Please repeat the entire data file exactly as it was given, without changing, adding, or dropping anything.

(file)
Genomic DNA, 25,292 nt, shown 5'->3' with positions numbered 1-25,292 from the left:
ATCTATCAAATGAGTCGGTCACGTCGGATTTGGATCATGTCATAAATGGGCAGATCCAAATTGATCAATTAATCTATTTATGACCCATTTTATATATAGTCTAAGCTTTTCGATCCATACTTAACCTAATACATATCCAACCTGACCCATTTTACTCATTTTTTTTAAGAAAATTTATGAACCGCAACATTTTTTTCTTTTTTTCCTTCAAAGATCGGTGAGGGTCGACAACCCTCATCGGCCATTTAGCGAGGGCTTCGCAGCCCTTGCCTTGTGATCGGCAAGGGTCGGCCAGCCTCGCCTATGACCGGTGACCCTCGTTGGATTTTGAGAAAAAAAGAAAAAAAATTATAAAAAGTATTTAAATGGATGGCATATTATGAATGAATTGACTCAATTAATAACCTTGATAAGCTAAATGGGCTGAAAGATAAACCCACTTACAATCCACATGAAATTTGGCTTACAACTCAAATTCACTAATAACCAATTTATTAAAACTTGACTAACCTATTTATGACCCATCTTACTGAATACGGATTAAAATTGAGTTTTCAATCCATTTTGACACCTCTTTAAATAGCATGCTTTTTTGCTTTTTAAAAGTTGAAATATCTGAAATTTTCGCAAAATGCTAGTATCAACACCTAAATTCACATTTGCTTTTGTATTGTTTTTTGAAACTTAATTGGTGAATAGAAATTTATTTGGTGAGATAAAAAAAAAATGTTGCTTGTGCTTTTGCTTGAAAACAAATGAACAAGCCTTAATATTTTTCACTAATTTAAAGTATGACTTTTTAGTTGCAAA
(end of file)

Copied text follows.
Genomic DNA, 25,292 nt, shown 5'->3' with positions numbered 1-25,292 from the left:
ATCTATCAAATGAGTCGGTCACGTCGGATTTGGATCATGTCATAAATGGGCAGATCCAAATTGATCAATTAATCTATTTATGACCCATTTTATATATAGTCTAAGCTTTTCGATCCATACTTAACCTAATACATATCCAACCTGACCCATTTTACTCATTTTTTTTAAGAAAATTTATGAACCGCAACATTTTTTTCTTTTTTTCCTTCAAAGATCGGTGAGGGTCGACAACCCTCATCGGCCATTTAGCGAGGGCTTCGCAGCCCTTGCCTTGTGATCGGCAAGGGTCGGCCAGCCTCGCCTATGACCGGTGACCCTCGTTGGATTTTGAGAAAAAAAGAAAAAAAATTATAAAAAGTATTTAAATGGATGGCATATTATGAATGAATTGACTCAATTAATAACCTTGATAAGCTAAATGGGCTGAAAGATAAACCCACTTACAATCCACATGAAATTTGGCTTACAACTCAAATTCACTAATAACCAATTTATTAAAACTTGACTAACCTATTTATGACCCATCTTACTGAATACGGATTAAAATTGAGTTTTCAATCCATTTTGACACCTCTTTAAATAGCATGCTTTTTTGCTTTTTAAAAGTTGAAATATCTGAAATTTTCGCAAAATGCTAGTATCAACACCTAAATTCACATTTGCTTTTGTATTGTTTTTTGAAACTTAATTGGTGAATAGAAATTTATTTGGTGAGATAAAAAAAAAATGTTGCTTGTGCTTTTGCTTGAAAACAAATGAACAAGCCTTAATATTTTTCACTAATTTAAAGTATGACTTTTTAGTTGCAAA